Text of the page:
0
$\begingroup$

The Reaction

As I know, when $\ce{Br2/FeBr3}$ is added to acetophenone ($\ce{C6H5-CO-CH3}$), Br will substitute a H from the meta position which leads to 3-bromoacetophenone. So why doesn't a Br substitute a H from the right side benzene (connected to the carbonyl group)?

$\endgroup$
  • 3
    $\begingroup$ The right side has got a carbonyl as a substituent, so the ring is deactivated towards electrophilic substitution. $\endgroup$ – Zhe May 11 '17 at 12:18
2
$\begingroup$

Because that is not the most electron rich aromatic. The ring at other end of the molecule is, because it is an aniline. The first, and probably the second, bromination will go there. If you keep throwing in Bromine you will eventually get bromination of the Acetophenone ring.

| improve this answer | |
$\endgroup$
2
$\begingroup$

Aniline is one of the strongest activating groups . It makes the ring more stable by +I and +R effects which are predominant on the Ortho and Para positions. Bromine is slightly deactivating and Ortho-Para directing . So bromine on the right benzene ring will slightly deactivate the benzene ring . Moreover, the electronegative oxygen of CO might exert a deactivating effect on the ring as well. Hence, taking the highly activating nature of aniline into account and other factors I mentioned , bromine will attach at the Para position on the left benzene ( it's Para not Meta according to the picture).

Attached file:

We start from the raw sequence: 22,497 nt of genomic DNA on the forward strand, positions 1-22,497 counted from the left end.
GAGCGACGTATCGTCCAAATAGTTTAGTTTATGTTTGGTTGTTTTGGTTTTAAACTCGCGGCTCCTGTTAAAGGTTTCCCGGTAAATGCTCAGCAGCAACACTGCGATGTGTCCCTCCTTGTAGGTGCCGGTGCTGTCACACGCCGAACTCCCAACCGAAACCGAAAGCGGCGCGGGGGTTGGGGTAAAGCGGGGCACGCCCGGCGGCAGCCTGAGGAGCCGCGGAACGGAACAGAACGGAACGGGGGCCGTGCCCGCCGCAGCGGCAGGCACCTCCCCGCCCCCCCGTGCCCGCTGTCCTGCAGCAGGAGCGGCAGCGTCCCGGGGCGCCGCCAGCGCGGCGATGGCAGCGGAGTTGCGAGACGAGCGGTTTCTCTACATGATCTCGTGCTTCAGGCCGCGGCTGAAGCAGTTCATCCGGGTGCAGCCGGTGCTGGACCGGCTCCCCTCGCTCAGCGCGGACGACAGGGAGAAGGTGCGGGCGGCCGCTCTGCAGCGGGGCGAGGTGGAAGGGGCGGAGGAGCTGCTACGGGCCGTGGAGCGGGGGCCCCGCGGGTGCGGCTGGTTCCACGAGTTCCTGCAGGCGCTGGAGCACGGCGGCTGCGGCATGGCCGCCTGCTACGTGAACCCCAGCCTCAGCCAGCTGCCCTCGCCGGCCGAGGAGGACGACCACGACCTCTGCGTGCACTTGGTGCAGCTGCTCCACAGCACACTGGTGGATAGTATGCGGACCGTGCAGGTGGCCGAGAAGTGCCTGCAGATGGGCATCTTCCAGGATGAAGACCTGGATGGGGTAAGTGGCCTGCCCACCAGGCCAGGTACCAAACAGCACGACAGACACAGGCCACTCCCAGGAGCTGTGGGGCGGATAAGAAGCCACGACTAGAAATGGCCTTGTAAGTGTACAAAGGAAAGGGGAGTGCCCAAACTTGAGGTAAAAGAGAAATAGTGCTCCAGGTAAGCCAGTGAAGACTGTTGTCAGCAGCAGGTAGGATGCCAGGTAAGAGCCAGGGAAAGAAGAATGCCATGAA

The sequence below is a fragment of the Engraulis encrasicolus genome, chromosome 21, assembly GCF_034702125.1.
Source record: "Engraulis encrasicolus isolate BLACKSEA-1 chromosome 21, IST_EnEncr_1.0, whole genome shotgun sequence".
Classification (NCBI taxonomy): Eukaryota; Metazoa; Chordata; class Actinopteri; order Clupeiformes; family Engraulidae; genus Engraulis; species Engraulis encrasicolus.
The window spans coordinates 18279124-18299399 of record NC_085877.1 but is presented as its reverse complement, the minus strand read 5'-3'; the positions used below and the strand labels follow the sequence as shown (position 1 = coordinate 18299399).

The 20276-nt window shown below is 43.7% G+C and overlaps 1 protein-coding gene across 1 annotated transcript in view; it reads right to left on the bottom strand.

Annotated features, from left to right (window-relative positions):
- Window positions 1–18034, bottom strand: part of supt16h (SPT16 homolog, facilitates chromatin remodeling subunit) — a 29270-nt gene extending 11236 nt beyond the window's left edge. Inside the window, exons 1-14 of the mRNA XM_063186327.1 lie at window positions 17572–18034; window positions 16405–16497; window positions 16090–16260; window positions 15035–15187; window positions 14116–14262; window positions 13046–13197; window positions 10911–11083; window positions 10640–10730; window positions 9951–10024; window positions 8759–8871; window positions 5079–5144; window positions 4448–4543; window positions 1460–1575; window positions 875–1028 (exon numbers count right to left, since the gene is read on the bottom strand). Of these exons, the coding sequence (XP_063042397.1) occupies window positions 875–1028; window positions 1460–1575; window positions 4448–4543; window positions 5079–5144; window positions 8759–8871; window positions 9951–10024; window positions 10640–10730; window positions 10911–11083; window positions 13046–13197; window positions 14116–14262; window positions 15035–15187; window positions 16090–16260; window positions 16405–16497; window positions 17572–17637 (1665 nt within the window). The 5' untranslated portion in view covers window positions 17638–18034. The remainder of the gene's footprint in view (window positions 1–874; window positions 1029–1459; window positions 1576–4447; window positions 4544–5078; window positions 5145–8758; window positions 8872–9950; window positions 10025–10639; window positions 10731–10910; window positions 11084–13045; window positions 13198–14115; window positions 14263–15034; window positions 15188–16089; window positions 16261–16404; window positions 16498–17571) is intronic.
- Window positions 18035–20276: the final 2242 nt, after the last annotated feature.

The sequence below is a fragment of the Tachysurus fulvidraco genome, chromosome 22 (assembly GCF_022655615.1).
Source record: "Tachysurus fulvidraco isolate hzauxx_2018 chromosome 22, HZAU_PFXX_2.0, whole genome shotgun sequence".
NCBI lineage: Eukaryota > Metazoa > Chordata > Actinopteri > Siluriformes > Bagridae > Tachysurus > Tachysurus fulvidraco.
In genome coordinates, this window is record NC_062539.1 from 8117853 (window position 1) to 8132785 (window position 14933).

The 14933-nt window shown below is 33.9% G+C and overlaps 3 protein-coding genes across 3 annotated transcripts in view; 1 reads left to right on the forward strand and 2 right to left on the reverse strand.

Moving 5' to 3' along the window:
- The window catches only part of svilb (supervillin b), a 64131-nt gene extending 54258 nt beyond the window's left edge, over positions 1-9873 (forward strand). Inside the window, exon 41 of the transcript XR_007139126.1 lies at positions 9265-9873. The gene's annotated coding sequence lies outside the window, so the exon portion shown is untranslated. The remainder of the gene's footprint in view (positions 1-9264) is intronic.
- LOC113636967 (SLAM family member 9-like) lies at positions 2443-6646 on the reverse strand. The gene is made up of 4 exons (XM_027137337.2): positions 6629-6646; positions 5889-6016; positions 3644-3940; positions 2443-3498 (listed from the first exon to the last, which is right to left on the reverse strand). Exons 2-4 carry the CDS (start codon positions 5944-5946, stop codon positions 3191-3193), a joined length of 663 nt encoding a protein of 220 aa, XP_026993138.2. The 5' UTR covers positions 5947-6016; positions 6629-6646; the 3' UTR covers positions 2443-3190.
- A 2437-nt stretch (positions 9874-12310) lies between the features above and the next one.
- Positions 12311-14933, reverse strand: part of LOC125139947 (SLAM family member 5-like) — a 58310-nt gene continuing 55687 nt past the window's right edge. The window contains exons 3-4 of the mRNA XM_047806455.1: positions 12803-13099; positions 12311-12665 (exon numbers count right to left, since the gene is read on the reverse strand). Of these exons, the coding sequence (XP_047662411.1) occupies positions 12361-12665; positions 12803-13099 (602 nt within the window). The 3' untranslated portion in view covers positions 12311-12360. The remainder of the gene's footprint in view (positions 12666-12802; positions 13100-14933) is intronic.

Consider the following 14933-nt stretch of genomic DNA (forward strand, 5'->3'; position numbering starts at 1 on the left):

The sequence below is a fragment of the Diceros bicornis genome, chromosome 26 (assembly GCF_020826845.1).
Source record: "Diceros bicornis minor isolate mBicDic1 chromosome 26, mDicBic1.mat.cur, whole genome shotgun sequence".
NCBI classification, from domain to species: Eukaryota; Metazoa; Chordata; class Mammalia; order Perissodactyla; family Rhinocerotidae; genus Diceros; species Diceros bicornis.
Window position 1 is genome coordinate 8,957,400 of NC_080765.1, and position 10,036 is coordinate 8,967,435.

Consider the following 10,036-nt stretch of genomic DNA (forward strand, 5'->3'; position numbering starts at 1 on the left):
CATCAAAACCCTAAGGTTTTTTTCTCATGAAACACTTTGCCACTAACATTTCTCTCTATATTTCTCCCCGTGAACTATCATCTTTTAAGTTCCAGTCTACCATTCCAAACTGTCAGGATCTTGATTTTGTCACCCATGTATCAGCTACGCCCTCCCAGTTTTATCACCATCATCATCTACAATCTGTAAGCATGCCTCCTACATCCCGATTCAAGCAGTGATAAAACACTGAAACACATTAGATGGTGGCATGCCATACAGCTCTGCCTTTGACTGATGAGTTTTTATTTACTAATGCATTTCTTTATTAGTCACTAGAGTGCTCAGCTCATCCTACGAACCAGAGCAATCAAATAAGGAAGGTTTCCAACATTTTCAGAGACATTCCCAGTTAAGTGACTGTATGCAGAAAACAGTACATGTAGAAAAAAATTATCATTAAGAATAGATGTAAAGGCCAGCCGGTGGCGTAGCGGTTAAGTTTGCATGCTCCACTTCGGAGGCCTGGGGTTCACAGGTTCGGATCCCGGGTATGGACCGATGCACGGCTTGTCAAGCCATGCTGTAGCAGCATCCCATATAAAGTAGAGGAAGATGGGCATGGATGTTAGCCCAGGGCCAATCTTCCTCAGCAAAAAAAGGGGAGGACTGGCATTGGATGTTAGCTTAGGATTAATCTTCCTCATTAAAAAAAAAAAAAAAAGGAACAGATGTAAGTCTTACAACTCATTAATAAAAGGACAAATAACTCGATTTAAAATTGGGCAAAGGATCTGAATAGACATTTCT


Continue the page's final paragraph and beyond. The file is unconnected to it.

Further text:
| improve this answer | |
$\endgroup$

Your Answer

By clicking “Post Your Answer”, you agree to our terms of service, privacy policy and cookie policy

Not the answer you're looking for? Browse other questions tagged or ask your own question.